Source: Yes Magazine
With climate disruption, war, and a faltering economy, the ’00s were tough. Still, seeds were sewn for a more green and egalitarian 2010s. And peoples movements offer the power to make real change happen. In my last column, I listed nine crises of the ’00s.
But something else happened during the first decade of the millennium. People around the world turned away from ways of life and practices that are endangering our world and worked to make communities, work places, and technologies green and egalitarian. And peoples movements challenged the power of corporations, the military, and finance interests, insisting on putting people and the planet first. It’s this combination of smart, local innovation and people power that offers hopeful possibilities for the ’10s, ’20s, and beyond.
People fell in love with local foods. There are now more than 5,000 farmers’ markets in the U.S., up 13 percent in just one year, many new school vegetable gardens, and CSA. People turned their lawns into gardens, and asked grocery stores and restaurants to offer local foods.
A home-grown U.S. pro-democracy movement brought greater integrity to the elections process. This movement, built on the voting rights movement, began after the questionable election of 2000. Through public scrutiny, legal challenges, and mobilization of poll watchers, it was able to counter election manipulation, voter suppression, black box voting irregularities, and to begin restoring voting rights to felons who had served their terms.
Happiness got redefined. As people discovered that debt and overconsumption cause stress to families, the planet, and each of us, many turned instead to friends, family, good works, spirituality, and personal growth as the keys to a good life.
Media became radically decentralized and inclusive, with anyone able to report on events and to post video, tweets, photos, and commentary. Governments found secrecy much harder to come by. Fact checking became a participatory activity.
Prison overcrowding, budget shortfalls, and powerful advocacy turned the public against draconian prison terms and the drug war in favor of limited prison time for nonviolent offenses and alternatives like treatment and community service.
People went local to rebuild the economy. Instead of competing to get corporations to locate in their communities, they began building economies based on local strengths and local needs, striving to be green and to offer living wages and dignity to employees. Worker-owned cooperatives are at the leading edge of this movement, especially in abandoned rust-belt cities. The new focus is on sustainably meeting the needs of ordinary people, not the greed of Wall Street.
Populist resistance grew to corporate power and big government. This movement pushed back against bailed-out Wall Street banks, the domination of health insurance and Pharma in the health care debate, and the power of big coal and big oil. Right-wing think tanks and media tried to morph this populism into an anti-Obama movement, so far with limited success. (But if Obama continues to capitulate to a corporate agenda, he could be in trouble with populists across the political spectrum.)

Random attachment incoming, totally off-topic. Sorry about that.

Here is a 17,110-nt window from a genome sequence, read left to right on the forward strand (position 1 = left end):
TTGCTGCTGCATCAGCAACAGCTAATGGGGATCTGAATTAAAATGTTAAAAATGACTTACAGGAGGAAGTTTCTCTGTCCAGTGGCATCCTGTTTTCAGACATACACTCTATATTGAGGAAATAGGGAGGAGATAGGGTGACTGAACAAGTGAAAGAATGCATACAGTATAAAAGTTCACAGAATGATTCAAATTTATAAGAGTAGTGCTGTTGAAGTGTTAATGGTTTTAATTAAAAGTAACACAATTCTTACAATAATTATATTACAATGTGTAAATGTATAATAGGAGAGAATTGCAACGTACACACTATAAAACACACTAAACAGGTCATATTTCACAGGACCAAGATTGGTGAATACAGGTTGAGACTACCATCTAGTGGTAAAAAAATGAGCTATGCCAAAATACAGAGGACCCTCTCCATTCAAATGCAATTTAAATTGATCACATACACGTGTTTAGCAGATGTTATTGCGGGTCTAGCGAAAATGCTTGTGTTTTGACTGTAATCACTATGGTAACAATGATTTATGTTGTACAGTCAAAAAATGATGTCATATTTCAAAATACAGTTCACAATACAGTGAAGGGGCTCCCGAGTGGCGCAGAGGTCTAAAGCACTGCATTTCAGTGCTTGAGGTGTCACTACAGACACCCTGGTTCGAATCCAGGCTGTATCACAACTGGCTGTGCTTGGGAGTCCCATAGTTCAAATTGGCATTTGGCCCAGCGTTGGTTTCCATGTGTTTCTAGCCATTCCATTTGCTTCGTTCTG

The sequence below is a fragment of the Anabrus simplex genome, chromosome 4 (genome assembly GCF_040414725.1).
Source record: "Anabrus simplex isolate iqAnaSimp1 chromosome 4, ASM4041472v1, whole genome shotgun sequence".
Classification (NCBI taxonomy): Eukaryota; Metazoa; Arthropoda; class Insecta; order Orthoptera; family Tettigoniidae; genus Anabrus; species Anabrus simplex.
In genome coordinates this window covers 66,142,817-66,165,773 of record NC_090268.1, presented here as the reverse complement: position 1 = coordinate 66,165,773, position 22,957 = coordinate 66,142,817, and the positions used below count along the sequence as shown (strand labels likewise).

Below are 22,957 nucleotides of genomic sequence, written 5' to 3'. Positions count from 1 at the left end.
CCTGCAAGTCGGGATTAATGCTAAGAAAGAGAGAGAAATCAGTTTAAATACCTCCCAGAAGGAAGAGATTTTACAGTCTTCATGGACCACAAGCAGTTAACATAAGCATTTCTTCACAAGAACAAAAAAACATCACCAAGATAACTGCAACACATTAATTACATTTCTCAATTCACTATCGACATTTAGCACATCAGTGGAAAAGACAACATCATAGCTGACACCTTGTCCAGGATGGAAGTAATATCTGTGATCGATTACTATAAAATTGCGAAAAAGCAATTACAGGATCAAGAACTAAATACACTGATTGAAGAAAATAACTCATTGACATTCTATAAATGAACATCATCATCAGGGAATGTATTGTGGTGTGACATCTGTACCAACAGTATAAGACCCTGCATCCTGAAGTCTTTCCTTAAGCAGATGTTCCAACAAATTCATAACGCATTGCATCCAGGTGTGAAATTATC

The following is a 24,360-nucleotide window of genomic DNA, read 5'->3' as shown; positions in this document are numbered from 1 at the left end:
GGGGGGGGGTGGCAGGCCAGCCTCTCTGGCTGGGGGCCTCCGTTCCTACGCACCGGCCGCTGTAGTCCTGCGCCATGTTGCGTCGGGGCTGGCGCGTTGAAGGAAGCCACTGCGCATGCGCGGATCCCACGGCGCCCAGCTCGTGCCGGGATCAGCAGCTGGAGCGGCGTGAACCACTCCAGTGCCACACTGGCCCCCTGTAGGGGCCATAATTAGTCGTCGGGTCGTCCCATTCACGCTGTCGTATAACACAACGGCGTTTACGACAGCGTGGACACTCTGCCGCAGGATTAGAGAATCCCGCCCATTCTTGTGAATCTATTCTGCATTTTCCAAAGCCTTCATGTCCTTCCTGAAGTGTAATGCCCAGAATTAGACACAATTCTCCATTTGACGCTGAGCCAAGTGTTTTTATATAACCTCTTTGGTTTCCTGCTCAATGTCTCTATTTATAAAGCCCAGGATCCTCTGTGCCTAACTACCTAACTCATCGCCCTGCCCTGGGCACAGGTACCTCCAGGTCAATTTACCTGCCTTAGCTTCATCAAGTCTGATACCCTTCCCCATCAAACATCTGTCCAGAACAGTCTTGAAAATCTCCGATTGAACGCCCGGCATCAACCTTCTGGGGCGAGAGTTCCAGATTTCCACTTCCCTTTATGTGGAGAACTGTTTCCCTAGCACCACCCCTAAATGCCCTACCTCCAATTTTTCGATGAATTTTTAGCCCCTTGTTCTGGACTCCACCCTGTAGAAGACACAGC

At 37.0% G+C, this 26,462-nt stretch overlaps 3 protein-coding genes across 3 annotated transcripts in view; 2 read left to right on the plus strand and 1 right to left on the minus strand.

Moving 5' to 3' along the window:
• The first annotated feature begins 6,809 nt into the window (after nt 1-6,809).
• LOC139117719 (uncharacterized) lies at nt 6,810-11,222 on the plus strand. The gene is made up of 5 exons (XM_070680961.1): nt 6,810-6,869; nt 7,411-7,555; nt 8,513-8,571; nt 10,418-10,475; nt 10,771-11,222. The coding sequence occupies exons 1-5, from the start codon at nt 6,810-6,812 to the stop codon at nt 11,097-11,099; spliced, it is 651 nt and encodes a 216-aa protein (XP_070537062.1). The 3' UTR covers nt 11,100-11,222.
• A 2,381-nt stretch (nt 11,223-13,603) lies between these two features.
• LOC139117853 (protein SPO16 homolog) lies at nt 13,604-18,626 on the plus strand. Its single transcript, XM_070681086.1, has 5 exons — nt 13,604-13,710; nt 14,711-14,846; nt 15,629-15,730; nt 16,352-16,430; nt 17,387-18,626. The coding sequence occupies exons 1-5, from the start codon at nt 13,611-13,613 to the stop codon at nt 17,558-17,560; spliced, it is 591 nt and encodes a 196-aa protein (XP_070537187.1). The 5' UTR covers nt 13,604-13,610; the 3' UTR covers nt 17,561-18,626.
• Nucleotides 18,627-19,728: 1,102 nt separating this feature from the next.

The stage was set for nuclear abolition: A global consensus grew around the need to abolish nuclear weapons. In the United States, conservatives like George Shultz are advocates along with progressive leaders.
Indigenous people’s rights were recognized in an official United Nations declaration. Indigenous peoples began using their new-found clout to protect their ways of life and the biosphere, stewarding sources of invaluable cultural and biological diversity.
The United States elected an African-American president. While this didn’t usher in a utopian post-racial society, it did show the power of multi-racial organizing. And it set the stage for long over-due remedies to racial disparities and segregation. But, as has been painfully clear, it does not guarantee progressive policies will come out of the White House.
A new guiding philosophy emerged based on respect for all people and all life. This approach is gaining power after both neoliberalism and neoconservatism proved themselves out of touch with the challenges faced by humanity – and out of ideas. The Earth Charter, formally launched in 2000, received endorsements of thousands of organizations representing millions of people during the ’00s, revealing the potential for a new worldview to take hold based in environmental sustainability and social justice.
A “Survival” Movement swept the world; millions took action to confront the climate crisis, making changes at home and at work, greening cities, resisting coal and deforestation. Look to this movement to grow rapidly, post-Copenhagen.
We may look back on the ’00s as the time when we began to turn in a new direction – one that can sustain us and the planet, powered by the aspirations and power of ordinary people.
But that shift is far from inevitable. We could get stuck in denial and fear. Instead of reaching for powerful new solutions, we could spin our wheels trying to shore up a failing status quo or exhaust our energy scapegoating one another. The new approaches that were seeded in the ’00s could still be swept aside by the entrenched forces of power and money.
But we could also build the new innovations and peoples movements that can change our course before climate disruption, social breakdown, and war bankrupt us. That will be the key challenge for the 2010s.
Sarah van Gelder is co-founder and executive editor of YES! Magazine, a national media organization the links powerful ideas and practical action towards a just and sustainable world.